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Richard Whately: Aux Origines de la Catallaxie

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  • Naudet Jean-Yves

    (Université Paul Cézanne)

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    Abstract

    Le terme de catallaxie a été forgé par F. Hayek pour exprimer l’ordre spontané du marché. Hayek a créé ce terme à partir du mot catallactique, ressorti peu avant de l’oubli par L. Mises, mot venu du verbe grec signifiant « échanger », pour éviter les ambigüités du mot « économie ». Ce papier a pour objet de rechercher la généalogie du terme « catallactique », depuis Richard Whately, qui a été le premier auteur, en 1831, à vouloir rebaptiser « l’économie politique » en « catallactique ». Ce terme était connu et utilisé tout au long du XIX° siècle et on le trouve encore au début du XX° siècle dans divers manuels. L’utilisation de ce terme par Mises, puis Hayek, est donc la reprise d’une tradition remontant à Richard Whately. C’est l’occasion aussi de se pencher sur la vie de Richard Whately, professeur d’économie politique à Oxford jusqu’en 1831, puis archevêque anglican de Dublin. Il a notamment joué un grand rôle dans l’enseignement de cette discipline, en créant 4 000 cours d’économie politique. Un personnage intéressant, un peu trop ignoré aujourd’hui, qui a joué un rôle non négligeable dans la pensée économique.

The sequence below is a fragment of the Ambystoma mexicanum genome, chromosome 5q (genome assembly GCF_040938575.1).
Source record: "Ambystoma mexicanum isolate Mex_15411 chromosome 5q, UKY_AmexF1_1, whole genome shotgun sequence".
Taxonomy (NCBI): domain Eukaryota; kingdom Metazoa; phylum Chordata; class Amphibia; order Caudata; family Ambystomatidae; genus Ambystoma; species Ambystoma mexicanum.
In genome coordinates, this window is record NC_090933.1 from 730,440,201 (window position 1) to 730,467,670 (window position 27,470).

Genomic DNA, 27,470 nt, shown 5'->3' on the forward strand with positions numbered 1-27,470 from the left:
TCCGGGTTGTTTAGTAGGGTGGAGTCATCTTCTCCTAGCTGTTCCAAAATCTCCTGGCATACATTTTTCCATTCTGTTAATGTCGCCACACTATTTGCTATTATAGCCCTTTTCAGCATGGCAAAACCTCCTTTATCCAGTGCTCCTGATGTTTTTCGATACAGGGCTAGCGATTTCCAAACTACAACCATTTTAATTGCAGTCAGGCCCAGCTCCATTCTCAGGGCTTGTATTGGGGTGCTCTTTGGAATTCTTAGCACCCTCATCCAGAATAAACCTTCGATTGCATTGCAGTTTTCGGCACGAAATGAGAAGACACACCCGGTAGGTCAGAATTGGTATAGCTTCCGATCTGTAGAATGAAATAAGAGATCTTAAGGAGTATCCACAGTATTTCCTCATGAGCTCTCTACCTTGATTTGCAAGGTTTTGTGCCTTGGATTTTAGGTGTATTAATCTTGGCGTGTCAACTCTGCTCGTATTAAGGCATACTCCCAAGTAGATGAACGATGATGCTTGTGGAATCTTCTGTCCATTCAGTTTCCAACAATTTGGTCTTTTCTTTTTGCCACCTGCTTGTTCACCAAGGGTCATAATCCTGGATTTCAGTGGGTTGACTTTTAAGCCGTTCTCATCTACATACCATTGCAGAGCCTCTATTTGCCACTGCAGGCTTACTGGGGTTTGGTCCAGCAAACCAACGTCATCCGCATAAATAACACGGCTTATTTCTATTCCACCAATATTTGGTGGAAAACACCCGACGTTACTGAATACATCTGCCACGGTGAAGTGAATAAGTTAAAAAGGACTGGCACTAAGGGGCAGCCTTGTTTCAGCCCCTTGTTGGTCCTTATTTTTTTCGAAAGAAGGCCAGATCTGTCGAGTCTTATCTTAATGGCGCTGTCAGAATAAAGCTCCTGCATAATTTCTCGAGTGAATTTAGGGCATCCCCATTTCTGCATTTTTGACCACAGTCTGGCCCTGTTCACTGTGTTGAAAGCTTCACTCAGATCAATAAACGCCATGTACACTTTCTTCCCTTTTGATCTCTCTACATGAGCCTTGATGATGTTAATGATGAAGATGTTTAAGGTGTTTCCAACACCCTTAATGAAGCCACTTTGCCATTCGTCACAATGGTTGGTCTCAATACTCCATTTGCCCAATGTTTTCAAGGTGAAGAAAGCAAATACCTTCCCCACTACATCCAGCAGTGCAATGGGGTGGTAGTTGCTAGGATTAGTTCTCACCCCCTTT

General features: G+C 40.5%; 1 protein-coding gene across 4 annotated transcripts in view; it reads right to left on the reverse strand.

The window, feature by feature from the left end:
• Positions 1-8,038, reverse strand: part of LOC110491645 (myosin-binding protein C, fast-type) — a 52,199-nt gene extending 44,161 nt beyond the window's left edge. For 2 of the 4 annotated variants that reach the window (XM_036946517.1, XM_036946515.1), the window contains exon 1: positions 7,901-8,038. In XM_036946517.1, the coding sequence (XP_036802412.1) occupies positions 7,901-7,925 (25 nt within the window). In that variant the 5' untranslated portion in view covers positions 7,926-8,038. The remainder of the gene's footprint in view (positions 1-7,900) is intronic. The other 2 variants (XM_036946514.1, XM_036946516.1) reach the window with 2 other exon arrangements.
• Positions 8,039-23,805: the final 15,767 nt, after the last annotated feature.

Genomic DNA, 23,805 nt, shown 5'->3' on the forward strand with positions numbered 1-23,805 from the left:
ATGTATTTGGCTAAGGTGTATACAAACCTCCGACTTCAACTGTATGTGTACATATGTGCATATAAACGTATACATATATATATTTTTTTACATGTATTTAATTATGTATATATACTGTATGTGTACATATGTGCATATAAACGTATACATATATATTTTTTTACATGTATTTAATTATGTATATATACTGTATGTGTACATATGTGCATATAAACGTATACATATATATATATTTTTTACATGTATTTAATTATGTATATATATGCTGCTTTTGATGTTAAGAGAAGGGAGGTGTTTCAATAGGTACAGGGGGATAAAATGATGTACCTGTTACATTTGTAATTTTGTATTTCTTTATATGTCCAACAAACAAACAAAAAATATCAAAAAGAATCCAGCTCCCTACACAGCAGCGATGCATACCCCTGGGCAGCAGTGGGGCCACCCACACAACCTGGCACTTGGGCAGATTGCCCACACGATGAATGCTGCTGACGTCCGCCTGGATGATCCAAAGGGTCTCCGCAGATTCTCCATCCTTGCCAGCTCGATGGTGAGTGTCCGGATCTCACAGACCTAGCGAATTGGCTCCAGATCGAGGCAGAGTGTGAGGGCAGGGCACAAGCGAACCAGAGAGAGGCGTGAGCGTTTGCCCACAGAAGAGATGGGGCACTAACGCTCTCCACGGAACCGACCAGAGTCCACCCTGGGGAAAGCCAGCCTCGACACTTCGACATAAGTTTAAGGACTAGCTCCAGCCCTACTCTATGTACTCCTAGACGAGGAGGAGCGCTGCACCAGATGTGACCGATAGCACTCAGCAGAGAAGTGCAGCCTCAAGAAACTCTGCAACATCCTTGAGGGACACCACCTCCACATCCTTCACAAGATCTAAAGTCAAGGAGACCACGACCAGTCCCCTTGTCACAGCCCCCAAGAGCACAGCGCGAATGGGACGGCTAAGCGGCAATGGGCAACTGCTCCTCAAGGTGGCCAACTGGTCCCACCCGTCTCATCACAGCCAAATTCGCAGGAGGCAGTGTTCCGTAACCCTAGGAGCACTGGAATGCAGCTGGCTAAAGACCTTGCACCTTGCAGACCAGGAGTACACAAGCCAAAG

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    Bibliographic Info

    Article provided by De Gruyter in its journal Journal des Economistes et des Etudes Humaines.

    Volume (Year): 16 (2010)
    Issue (Month): 1 (October)
    Pages: 1-18

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    Handle: RePEc:bpj:jeehcn:v:16:y:2010:i:1:n:4

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